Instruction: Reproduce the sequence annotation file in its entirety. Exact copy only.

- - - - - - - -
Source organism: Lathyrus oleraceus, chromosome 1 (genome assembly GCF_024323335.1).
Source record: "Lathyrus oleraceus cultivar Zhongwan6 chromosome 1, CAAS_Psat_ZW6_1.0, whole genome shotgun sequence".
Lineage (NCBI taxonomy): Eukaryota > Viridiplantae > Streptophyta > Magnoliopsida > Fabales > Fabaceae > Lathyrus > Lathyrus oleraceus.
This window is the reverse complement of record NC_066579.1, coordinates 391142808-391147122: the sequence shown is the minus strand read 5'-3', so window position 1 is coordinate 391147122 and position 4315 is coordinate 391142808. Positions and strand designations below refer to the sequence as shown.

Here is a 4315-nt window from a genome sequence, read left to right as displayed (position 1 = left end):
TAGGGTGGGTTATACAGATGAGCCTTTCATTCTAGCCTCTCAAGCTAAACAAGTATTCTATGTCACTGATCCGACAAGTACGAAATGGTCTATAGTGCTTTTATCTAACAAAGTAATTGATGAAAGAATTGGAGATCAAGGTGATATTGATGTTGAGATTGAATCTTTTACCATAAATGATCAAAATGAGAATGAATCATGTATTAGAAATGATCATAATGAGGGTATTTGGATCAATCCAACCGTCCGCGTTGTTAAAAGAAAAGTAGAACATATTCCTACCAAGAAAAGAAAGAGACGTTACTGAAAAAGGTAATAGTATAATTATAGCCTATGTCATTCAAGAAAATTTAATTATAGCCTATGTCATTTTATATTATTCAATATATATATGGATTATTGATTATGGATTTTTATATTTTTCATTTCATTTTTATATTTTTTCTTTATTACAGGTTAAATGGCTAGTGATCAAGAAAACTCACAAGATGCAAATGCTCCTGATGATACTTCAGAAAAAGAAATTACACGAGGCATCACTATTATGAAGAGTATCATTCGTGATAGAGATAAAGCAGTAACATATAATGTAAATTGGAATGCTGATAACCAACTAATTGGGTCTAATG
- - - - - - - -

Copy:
Source organism: Lathyrus oleraceus, chromosome 1 (genome assembly GCF_024323335.1).
Source record: "Lathyrus oleraceus cultivar Zhongwan6 chromosome 1, CAAS_Psat_ZW6_1.0, whole genome shotgun sequence".
Lineage (NCBI taxonomy): Eukaryota > Viridiplantae > Streptophyta > Magnoliopsida > Fabales > Fabaceae > Lathyrus > Lathyrus oleraceus.
This window is the reverse complement of record NC_066579.1, coordinates 391142808-391147122: the sequence shown is the minus strand read 5'-3', so window position 1 is coordinate 391147122 and position 4315 is coordinate 391142808. Positions and strand designations below refer to the sequence as shown.

Here is a 4315-nt window from a genome sequence, read left to right as displayed (position 1 = left end):
TAGGGTGGGTTATACAGATGAGCCTTTCATTCTAGCCTCTCAAGCTAAACAAGTATTCTATGTCACTGATCCGACAAGTACGAAATGGTCTATAGTGCTTTTATCTAACAAAGTAATTGATGAAAGAATTGGAGATCAAGGTGATATTGATGTTGAGATTGAATCTTTTACCATAAATGATCAAAATGAGAATGAATCATGTATTAGAAATGATCATAATGAGGGTATTTGGATCAATCCAACCGTCCGCGTTGTTAAAAGAAAAGTAGAACATATTCCTACCAAGAAAAGAAAGAGACGTTACTGAAAAAGGTAATAGTATAATTATAGCCTATGTCATTCAAGAAAATTTAATTATAGCCTATGTCATTTTATATTATTCAATATATATATGGATTATTGATTATGGATTTTTATATTTTTCATTTCATTTTTATATTTTTTCTTTATTACAGGTTAAATGGCTAGTGATCAAGAAAACTCACAAGATGCAAATGCTCCTGATGATACTTCAGAAAAAGAAATTACACGAGGCATCACTATTATGAAGAGTATCATTCGTGATAGAGATAAAGCAGTAACATATAATGTAAATTGGAATGCTGATAACCAACTAATTGGGTCTAATG